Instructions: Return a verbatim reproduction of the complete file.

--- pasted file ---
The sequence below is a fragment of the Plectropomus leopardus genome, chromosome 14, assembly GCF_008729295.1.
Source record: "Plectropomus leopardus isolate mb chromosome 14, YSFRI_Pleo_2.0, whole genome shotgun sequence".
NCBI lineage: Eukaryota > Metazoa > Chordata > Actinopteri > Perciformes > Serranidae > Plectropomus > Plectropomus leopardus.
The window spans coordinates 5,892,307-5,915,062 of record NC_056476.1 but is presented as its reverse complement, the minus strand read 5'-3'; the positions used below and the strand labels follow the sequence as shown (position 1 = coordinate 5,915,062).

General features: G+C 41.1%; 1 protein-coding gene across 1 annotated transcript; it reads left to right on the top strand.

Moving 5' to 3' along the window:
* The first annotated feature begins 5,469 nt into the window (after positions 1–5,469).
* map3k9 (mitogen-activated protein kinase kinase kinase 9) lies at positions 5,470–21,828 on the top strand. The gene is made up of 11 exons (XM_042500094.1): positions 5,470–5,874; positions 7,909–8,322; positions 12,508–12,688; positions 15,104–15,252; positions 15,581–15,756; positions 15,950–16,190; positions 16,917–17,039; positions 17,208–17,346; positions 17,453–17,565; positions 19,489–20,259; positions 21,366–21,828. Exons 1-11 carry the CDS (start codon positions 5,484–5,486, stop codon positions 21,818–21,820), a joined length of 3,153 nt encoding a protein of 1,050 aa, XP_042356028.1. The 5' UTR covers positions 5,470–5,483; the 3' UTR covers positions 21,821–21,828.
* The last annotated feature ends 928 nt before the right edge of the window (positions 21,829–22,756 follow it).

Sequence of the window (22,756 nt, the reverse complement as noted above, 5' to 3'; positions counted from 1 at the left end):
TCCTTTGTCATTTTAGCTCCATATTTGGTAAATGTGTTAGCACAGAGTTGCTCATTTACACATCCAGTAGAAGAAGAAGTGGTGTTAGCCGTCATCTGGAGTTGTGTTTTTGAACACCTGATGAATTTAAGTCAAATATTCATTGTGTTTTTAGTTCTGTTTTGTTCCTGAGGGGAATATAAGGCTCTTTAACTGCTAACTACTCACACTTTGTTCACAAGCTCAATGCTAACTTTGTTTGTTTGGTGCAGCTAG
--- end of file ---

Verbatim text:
The sequence below is a fragment of the Plectropomus leopardus genome, chromosome 14, assembly GCF_008729295.1.
Source record: "Plectropomus leopardus isolate mb chromosome 14, YSFRI_Pleo_2.0, whole genome shotgun sequence".
NCBI lineage: Eukaryota > Metazoa > Chordata > Actinopteri > Perciformes > Serranidae > Plectropomus > Plectropomus leopardus.
The window spans coordinates 5,892,307-5,915,062 of record NC_056476.1 but is presented as its reverse complement, the minus strand read 5'-3'; the positions used below and the strand labels follow the sequence as shown (position 1 = coordinate 5,915,062).

General features: G+C 41.1%; 1 protein-coding gene across 1 annotated transcript; it reads left to right on the top strand.

Moving 5' to 3' along the window:
* The first annotated feature begins 5,469 nt into the window (after positions 1–5,469).
* map3k9 (mitogen-activated protein kinase kinase kinase 9) lies at positions 5,470–21,828 on the top strand. The gene is made up of 11 exons (XM_042500094.1): positions 5,470–5,874; positions 7,909–8,322; positions 12,508–12,688; positions 15,104–15,252; positions 15,581–15,756; positions 15,950–16,190; positions 16,917–17,039; positions 17,208–17,346; positions 17,453–17,565; positions 19,489–20,259; positions 21,366–21,828. Exons 1-11 carry the CDS (start codon positions 5,484–5,486, stop codon positions 21,818–21,820), a joined length of 3,153 nt encoding a protein of 1,050 aa, XP_042356028.1. The 5' UTR covers positions 5,470–5,483; the 3' UTR covers positions 21,821–21,828.
* The last annotated feature ends 928 nt before the right edge of the window (positions 21,829–22,756 follow it).

Sequence of the window (22,756 nt, the reverse complement as noted above, 5' to 3'; positions counted from 1 at the left end):
TCCTTTGTCATTTTAGCTCCATATTTGGTAAATGTGTTAGCACAGAGTTGCTCATTTACACATCCAGTAGAAGAAGAAGTGGTGTTAGCCGTCATCTGGAGTTGTGTTTTTGAACACCTGATGAATTTAAGTCAAATATTCATTGTGTTTTTAGTTCTGTTTTGTTCCTGAGGGGAATATAAGGCTCTTTAACTGCTAACTACTCACACTTTGTTCACAAGCTCAATGCTAACTTTGTTTGTTTGGTGCAGCTAG